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Edward II and the kiss that crushed his queen

In February 1308, England welcomed its new queen to her realm for the first time. Isabella, consort to King Edward II, arrived with her husband at Dover after an elaborate wedding in her home country. Isabella expected adulation and respect. Instead, she watched as Edward showered kisses on a court favourite. It would set the template for a marriage that ultimately led to betrayal, a fight for the crown and allegations of murder.

Isabella had just stepped foot in Dover when her husband abandoned her to greet his beloved friend and advisor. Piers Gaveston, Earl of Cornwall, was waiting at the docks for his master who spent several minutes hugging him and planting kisses on his cheeks while his new queen and her retinue stood and waited for the encounter to end. If they were surprised by the outpouring of affection, then few at the English court they were joining shared their shock. Edward II had come to rely heavily on Piers Gaveston who wasn’t shy about exploiting his position. Furthermore, there were rumours that the two were more than confidantes. Edward and Piers, some whispered, were lovers.

Contemporary chroniclers hinted at a sexual affair, but no one said anything openly. However, the close nature of Edward and Piers’ relationship had led to plenty of speculation. The two had become friends in 1300 when Edward was still Prince of Wales, and Gaveston became part of his household. He soon became a firm favourite with Edward lavishing gifts on him and others taking offence at the preference given to Gaveston.

Edward’s father, Edward I, sent Gaveston into exile in early 1307 but died soon afterwards. One of the first acts of Edward II’s reign was to bring his favourite home. Within weeks, he had made him Earl of Cornwall and arranged a rather advantageous marriage for him. The pair spent a lot of time together in those early months of Edward’s reign, even celebrating Christmas in one another’s company. And when the new king headed to France in January 1308 for his own wedding, it was the young, inexperienced and relatively low born Gaveston that he made regent in his place.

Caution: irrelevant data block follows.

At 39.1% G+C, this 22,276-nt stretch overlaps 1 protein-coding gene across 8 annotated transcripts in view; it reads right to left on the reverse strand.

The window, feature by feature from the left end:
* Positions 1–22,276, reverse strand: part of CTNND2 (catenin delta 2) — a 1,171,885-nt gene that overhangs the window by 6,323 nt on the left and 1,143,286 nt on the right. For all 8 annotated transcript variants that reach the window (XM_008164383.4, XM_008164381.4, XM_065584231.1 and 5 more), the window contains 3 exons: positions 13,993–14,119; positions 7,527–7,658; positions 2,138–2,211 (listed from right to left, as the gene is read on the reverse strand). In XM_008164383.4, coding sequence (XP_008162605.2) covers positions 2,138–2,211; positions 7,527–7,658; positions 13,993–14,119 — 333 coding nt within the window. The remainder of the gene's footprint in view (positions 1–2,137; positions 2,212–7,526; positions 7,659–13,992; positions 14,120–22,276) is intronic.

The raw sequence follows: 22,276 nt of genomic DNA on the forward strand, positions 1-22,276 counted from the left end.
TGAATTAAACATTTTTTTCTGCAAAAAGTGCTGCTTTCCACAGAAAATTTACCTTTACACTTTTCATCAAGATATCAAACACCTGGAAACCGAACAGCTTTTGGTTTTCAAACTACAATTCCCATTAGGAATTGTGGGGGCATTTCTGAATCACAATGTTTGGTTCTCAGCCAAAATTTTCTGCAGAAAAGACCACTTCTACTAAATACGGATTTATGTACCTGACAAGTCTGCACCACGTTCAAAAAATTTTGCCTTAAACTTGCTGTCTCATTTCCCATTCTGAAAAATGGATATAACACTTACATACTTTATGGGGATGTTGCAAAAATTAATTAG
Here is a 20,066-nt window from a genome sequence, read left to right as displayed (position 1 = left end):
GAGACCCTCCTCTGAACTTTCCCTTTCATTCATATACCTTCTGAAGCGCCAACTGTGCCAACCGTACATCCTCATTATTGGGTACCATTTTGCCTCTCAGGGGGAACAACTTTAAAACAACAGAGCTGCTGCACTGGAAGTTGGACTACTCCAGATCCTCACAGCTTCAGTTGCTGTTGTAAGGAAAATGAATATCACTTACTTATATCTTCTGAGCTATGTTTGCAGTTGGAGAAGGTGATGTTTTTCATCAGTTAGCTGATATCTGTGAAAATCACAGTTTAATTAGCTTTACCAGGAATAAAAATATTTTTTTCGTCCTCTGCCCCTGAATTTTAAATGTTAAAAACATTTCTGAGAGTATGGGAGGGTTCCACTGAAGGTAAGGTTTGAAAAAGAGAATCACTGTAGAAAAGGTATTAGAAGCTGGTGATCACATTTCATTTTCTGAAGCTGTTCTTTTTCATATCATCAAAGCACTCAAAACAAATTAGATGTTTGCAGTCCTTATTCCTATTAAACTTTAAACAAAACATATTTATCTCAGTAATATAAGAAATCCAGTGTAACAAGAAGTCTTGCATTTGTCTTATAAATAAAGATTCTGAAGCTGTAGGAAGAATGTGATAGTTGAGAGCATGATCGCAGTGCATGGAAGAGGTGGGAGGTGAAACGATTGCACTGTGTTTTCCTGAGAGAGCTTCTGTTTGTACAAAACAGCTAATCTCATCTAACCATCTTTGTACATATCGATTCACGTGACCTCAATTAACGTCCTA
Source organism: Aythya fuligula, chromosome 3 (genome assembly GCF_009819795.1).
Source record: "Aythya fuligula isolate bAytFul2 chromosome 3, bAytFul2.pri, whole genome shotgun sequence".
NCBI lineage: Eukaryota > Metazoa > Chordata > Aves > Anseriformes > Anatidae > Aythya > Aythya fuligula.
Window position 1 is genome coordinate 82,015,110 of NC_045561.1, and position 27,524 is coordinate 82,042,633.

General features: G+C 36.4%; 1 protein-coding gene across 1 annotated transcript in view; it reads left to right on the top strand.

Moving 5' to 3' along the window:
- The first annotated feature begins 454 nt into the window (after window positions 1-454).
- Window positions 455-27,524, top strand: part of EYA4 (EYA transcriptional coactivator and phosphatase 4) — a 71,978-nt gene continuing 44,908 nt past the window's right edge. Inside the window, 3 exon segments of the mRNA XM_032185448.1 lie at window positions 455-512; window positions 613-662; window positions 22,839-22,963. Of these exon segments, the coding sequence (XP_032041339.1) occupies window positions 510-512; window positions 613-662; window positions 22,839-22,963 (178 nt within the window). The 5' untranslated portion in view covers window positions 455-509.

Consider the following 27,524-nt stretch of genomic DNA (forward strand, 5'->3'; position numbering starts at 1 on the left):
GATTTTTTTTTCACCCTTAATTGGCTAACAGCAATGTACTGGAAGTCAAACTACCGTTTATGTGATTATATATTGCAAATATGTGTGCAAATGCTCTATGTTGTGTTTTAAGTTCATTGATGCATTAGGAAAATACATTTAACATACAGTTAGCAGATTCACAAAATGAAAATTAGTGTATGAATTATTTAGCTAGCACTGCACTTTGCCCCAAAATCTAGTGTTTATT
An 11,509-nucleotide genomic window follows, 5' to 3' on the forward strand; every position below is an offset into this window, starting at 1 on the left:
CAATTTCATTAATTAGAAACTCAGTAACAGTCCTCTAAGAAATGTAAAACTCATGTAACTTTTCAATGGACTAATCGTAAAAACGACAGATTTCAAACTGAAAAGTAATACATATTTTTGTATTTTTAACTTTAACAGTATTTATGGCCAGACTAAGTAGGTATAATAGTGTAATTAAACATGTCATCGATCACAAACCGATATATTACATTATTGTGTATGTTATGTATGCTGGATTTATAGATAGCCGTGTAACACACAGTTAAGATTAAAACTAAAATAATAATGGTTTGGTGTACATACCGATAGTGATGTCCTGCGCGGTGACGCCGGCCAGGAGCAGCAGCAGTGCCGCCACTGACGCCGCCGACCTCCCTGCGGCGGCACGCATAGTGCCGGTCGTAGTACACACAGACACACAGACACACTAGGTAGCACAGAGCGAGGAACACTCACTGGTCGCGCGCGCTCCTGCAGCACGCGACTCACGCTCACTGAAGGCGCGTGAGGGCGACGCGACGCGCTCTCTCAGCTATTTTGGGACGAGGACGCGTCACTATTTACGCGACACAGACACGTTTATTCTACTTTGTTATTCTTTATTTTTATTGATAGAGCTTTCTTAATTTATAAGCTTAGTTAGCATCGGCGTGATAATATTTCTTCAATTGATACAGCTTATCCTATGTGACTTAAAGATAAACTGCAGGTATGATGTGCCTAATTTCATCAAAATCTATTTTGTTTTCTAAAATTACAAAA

Edward, like many a medieval monarch before him, was marrying for political reasons. His bride was the only surviving daughter of King Philip IV of France and his wife, Joan of Navarre. Philip was one of the most powerful monarchs in Europe and had first suggested a marriage between Isabella and Edward in 1298 when his daughter was around two-years-old. Then, Edward had been the much hoped for male heir to the English throne. He arrived in France for the wedding already weakened by the gossip surrounding his relationship with Gaveston and his already clear weakness for following the advice of his favourite, no matter what the consequences.

However, the controversial reliance of the King on his favourite was put to one side as wedding preparations continued in earnest. 24-year-old Edward did homage to King Philip for his lands in France while his bride, just twelve at the time of the marriage, was given a magnificent trousseau for her forthcoming marriage. The ceremony was set to take place on January 25th 1308 at the Church of Our Lady of Boulogne. It turned out to be a royal wedding to remember.